A new animated feature film created around the Day of the Dead celebrations could well become the highest-grossing film in that category in Mexican history.
Coco, a touching family tale described by director Lee Unkrich as “a love letter to Mexico,” was released here on October 27, almost a month before its worldwide release and just in time for Day of the Dead week.
In its opening weekend the film grossed US $9.3 million, a figure that leapt 12% on weekend two to reach $10.4 million. In total, the film earned $27.6 million at its 10-day mark, more than any other animated film in Mexico.
Coco is a feast for the eyes that is finely in tune with the Mexican pop culture of the last 70-odd years, with a trove of details that reflect an exhaustive investigation by Pixar Animation Studios and Walt Disney Pictures.
One of the main characters is singer and movie idol Ernesto de la Cruz, in whom fans of the golden age of Mexican cinema can find more than slight similarities with real-life icons Pedro Infante and Jorge Negrete, singers and actors themselves.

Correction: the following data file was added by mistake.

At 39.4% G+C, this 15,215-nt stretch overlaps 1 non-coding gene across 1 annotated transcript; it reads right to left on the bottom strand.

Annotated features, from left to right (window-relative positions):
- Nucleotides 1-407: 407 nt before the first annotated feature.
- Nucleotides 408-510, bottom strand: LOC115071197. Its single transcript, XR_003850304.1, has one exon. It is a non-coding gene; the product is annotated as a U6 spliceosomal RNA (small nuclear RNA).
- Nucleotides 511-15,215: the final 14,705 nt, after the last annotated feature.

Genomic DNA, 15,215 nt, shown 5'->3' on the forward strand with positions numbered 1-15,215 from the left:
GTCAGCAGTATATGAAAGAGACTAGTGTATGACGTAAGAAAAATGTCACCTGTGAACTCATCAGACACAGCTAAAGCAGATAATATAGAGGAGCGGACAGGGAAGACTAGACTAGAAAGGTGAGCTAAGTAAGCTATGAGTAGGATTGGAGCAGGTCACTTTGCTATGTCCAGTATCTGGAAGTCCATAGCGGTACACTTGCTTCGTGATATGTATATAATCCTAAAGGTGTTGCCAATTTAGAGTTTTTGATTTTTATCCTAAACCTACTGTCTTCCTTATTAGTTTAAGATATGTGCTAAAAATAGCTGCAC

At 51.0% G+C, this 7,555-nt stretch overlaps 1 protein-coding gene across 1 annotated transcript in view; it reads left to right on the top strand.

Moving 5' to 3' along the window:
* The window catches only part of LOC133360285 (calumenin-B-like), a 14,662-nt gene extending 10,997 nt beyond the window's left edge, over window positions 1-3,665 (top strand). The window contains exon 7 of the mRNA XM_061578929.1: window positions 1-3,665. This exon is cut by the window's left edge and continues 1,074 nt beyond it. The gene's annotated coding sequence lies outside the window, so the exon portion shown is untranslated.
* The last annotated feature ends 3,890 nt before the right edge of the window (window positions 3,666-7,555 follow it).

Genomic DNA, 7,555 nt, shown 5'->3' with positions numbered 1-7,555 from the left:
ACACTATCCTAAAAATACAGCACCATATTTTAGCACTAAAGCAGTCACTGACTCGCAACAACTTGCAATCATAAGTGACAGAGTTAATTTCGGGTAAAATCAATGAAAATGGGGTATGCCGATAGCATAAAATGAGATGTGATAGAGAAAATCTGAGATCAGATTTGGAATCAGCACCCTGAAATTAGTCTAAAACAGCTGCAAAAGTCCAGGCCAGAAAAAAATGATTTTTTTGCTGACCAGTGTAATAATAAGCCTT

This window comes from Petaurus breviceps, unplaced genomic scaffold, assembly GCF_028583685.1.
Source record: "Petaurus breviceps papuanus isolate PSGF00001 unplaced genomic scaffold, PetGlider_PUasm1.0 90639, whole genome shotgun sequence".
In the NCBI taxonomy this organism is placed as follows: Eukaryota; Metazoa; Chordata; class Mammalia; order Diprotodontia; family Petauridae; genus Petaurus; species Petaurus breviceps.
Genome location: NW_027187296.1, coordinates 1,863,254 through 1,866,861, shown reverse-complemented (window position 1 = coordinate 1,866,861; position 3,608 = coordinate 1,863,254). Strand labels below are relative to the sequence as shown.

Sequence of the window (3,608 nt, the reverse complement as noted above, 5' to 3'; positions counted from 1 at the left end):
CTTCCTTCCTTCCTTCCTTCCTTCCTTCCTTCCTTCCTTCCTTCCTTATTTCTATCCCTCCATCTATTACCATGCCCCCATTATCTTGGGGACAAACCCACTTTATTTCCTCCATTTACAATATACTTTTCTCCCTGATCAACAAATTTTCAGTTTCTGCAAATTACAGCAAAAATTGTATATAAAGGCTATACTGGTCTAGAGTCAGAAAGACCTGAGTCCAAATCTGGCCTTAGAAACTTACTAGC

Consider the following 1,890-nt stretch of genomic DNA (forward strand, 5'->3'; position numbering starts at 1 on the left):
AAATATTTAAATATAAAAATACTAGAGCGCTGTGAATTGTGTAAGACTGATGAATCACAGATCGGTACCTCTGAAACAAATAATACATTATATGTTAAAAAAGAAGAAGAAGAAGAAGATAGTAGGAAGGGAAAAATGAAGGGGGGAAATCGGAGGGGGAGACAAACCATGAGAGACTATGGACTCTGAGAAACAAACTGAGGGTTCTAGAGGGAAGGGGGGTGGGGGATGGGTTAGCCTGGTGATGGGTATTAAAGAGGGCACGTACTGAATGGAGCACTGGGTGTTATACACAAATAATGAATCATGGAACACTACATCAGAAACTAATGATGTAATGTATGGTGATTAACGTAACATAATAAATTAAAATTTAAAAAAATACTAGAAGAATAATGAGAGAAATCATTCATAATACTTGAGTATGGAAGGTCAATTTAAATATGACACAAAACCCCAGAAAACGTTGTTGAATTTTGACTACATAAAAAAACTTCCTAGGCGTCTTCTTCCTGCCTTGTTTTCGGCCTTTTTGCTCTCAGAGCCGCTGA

The story of Coco takes place in the fictitious town of Santa Cecilia, depicting a pueblo that could be located almost anywhere in Oaxaca state.
One of the story’s characters visits the Land of the Dead and meets humorous takes on prominent figures in recent Mexican history, such as painter Frida Kahlo and her muralist painter husband, Diego Rivera.
In blink-or-you’ll-miss-it appearances are Lucha Libre wrestler El Santo, movie stars María Félix, Dolores del Río and Cantinflas, and composer Agustín Lara.
La Catrina, a female skeleton created by printmaker, cartoon illustrator and lithographer José Guadalupe Posada over 100 years ago, also makes an appearance in the Land of the Dead.
While the Land of the Dead draws strong inspiration from the streets of Guanajuato, its foundations and entry points are reminiscent of the pre-Hispanic architecture found in cities such as Teotihuacán.
Coco is currently only being shown in Mexico, where it might have an energizing effect on the animation industry, according to an animation news site.
Cartoon Brew said the global success of DreamWorks Animation’s Kung Fu Panda became a rallying call in 2008 for the Chinese animation industry, which was motivated to raise the bar and produce better content. It has been growing at a frenetic pace ever since.
“Mexico’s animation industry has been on a similar – if more modest – development track, and the country is poised to have an animation renaissance of its own,” wrote Cartoon Brew publisher Amid Amidi.
He forecast the film could do a lot to inspire young Mexicans to join the industry.